Coin Dealer? Or Mint Lackey?
Posted on 9/1/2006
We are in the midst of a multi-tiered coin market that has many dealers wondering
if they are real numismatists or just unpaid representatives of the U.S. Mint actively
supporting the secondary market for mint products. The recent release of the $50
Gold Buffalo has taken well over $300 million out of the coin market. This is money
that potentially could have been used to buy U.S. Gold, along with other bullion
related items. Presumably, some of this money could have been used to purchase real
numismatic rarities as well. This has created one of the best buying opportunities,
possibly in numismatic history; at least in the recent history of numismatics. Some
numismatists have voiced concern that the coin market is drifting lower because
of a lack of demand. This could well be the case as buying philosophy has certainly
shifted over the last several weeks. Since demand has been so high for the $50 Gold
Buffalo, dealers have had to participate in this market even though they really
do not care for it. This is a market of survival. Whatever it takes to make money
is what dealers are prepared to do.
While the $50 Gold Buffalo (and other limited edition products from the mint) has commandeered much of recent spending, many areas of the traditional coin market are left to languish as demand has subsided and supplies are readily available. Dealers aggressively marketing their coins at new levels are keeping ahead of other dealers waiting for potential customers to jump into a specific area. When a series is hot, nearly all grades will be active. It may start with some of the higher grades as dealers market MS64s and 65s to busy collectors. But the collectors wanting to participate in this series yet cannot commit necessary funds soon look to the lower grades that seem more affordable. The demand filters down and everyone gets involved. The FMV rises due to the excessive demand and fervent activity creates more interest. However, when the market softens in this area as dealers and collectors take profits, the direction can change very quickly. The latest example of this is the $5 Indian where supplies have certainly increased as demand subsided over the last two months. We have not seen any turnaround as of yet as the FMV appears to be creating new buying opportunities.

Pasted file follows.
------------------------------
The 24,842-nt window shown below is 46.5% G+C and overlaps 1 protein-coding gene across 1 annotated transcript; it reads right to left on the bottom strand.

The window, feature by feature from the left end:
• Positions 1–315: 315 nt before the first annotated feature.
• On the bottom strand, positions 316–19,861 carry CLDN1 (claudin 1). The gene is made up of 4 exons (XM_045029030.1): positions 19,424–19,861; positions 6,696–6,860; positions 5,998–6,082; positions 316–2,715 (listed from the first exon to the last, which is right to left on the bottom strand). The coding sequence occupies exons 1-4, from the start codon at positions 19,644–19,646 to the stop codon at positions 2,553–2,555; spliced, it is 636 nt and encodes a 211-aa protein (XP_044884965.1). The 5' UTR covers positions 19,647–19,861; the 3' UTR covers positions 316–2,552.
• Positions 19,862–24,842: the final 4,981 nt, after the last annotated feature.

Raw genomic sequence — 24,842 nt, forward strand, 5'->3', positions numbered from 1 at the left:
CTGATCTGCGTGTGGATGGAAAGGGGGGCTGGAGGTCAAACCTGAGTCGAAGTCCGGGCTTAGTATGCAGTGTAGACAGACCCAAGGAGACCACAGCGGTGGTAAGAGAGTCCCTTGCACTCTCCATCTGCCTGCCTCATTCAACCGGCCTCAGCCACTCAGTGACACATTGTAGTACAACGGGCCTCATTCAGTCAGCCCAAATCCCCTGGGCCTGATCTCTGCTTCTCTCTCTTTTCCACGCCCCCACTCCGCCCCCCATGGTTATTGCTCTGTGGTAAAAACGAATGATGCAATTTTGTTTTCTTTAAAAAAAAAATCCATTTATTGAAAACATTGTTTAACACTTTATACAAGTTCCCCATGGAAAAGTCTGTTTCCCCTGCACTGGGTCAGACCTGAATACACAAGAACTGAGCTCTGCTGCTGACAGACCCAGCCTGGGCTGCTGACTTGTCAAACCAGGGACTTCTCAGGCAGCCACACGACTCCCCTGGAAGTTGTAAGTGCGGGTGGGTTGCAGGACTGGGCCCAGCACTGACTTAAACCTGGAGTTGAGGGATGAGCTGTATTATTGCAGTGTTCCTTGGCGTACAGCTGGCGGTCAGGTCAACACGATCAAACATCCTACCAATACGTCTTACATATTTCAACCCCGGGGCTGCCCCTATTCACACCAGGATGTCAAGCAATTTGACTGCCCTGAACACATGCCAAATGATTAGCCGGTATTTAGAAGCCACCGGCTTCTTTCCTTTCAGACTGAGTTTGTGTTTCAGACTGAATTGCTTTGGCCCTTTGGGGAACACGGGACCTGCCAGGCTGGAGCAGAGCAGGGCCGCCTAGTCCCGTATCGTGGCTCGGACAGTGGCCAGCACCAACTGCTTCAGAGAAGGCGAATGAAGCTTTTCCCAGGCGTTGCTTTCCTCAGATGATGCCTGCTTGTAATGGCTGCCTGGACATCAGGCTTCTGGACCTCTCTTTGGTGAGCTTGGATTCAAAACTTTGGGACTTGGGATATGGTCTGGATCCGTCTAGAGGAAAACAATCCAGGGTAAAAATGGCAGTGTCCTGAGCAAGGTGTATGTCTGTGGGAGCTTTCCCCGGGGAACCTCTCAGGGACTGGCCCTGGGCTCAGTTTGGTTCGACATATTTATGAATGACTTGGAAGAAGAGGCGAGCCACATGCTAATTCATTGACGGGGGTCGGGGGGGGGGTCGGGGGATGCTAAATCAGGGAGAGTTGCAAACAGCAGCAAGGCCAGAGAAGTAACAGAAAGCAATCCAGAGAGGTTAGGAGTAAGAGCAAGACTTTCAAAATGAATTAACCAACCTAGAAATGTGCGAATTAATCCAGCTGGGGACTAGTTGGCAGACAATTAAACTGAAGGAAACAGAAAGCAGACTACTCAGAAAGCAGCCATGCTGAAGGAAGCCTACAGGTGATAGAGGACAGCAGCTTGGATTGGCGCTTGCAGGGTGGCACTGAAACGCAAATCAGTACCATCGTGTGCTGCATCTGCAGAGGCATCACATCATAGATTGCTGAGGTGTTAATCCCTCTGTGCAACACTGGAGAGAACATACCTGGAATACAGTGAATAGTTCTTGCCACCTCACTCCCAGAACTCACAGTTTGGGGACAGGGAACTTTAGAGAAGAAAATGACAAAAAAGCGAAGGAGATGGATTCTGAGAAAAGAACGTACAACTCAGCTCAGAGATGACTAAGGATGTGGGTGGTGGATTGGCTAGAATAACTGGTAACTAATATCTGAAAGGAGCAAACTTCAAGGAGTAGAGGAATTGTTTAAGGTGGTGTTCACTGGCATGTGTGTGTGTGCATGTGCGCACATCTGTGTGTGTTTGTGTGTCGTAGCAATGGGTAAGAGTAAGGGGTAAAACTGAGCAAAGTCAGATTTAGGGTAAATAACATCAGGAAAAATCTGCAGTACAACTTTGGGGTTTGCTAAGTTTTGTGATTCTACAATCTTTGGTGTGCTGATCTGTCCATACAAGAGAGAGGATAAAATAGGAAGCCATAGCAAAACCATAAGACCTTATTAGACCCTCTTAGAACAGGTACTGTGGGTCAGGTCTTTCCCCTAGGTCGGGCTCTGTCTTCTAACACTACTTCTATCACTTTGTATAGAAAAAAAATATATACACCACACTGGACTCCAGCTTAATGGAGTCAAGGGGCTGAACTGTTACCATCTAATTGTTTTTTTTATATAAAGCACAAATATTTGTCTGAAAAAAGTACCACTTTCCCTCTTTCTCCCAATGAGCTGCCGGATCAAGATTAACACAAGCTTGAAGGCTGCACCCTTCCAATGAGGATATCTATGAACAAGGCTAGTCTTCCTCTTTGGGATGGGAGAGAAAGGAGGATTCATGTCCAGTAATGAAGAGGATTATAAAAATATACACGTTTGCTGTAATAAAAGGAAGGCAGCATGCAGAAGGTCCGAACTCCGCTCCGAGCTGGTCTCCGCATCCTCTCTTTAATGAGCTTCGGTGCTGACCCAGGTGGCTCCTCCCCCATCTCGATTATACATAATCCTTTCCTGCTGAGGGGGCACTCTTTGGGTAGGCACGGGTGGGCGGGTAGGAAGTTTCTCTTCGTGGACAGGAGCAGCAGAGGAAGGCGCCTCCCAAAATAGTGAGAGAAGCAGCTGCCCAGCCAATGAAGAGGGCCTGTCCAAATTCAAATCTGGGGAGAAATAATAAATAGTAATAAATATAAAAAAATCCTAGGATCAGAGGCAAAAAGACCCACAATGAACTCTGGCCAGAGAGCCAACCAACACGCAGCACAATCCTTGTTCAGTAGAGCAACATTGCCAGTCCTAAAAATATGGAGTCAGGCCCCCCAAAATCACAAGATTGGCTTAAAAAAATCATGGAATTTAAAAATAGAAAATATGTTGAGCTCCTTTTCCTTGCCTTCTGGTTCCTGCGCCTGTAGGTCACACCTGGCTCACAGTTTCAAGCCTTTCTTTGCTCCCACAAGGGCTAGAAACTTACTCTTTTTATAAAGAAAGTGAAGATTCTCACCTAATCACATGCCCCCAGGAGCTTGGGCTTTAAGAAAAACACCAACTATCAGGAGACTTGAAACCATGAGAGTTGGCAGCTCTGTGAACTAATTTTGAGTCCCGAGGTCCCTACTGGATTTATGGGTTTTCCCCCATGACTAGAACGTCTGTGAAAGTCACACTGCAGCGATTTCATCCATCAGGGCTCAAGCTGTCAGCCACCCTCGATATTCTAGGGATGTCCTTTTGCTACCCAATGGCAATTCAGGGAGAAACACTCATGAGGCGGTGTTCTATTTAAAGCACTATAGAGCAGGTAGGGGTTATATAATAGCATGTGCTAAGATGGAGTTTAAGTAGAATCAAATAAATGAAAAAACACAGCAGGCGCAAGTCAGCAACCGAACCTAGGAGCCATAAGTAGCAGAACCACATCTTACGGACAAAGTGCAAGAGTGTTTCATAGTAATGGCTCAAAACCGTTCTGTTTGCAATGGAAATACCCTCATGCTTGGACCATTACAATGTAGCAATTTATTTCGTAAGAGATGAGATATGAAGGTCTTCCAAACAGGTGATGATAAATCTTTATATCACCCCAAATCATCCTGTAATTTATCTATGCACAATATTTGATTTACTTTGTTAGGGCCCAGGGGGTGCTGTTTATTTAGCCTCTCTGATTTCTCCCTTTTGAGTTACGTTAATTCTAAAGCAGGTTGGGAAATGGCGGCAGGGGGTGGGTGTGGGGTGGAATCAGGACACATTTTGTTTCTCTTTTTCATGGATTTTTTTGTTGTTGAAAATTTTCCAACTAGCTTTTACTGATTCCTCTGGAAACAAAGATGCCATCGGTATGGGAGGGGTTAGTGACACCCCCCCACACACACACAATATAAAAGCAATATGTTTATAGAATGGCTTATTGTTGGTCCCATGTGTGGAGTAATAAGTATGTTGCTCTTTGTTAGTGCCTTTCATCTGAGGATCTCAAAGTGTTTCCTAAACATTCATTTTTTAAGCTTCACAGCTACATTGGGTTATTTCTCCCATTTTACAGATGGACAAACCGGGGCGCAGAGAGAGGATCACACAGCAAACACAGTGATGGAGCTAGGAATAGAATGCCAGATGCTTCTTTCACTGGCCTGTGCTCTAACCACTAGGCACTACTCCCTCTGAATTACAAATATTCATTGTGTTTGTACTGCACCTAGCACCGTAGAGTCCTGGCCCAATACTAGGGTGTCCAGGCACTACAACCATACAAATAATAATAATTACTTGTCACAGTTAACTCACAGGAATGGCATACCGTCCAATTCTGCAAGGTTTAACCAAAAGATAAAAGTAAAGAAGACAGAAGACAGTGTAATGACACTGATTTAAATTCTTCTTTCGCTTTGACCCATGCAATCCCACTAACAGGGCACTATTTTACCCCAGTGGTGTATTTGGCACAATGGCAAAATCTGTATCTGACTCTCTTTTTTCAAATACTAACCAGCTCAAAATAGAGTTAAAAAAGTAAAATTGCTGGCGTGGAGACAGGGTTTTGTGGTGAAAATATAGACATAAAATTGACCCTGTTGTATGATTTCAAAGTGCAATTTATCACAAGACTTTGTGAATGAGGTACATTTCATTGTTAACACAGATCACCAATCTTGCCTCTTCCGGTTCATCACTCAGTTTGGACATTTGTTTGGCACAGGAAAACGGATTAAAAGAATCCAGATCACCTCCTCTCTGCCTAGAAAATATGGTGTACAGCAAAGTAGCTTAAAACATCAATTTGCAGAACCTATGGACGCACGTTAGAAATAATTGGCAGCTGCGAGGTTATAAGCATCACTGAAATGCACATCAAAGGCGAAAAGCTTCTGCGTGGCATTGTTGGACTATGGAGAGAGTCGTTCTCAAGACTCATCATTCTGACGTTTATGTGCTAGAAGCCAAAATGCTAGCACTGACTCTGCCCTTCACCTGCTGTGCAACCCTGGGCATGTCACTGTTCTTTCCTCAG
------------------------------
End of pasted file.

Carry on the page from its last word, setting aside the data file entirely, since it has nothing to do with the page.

The recent activity in modern issue bullion gold has caused a weakness in demand for generic U.S. Gold coins minted prior to 1933. The most common U.S. Gold coins have seen a drop in premiums like we cannot recall in many years. Heritage did a recent study on the current market for generics compared to the high point of gold bullion at $720 near the beginning of May. With gold of $620 at the end of August, we can see some very startling changes in current prices of common date gold coins. With gold down about 13%, we have found several issues that have fallen well over 30% in the same timeframe. The $5 Indian in MS64 has fallen 38%, while the $2 ½ Liberty in MS65 has dropped 35%. The $20 Liberty in MS64 has adjusted down 37% and the MS66 Saint has lost 29%. There are numerous other issues with like results; are these buying opportunities or simply lost profits? The future will dictate where we are headed and only you can determine how well your collections will perform.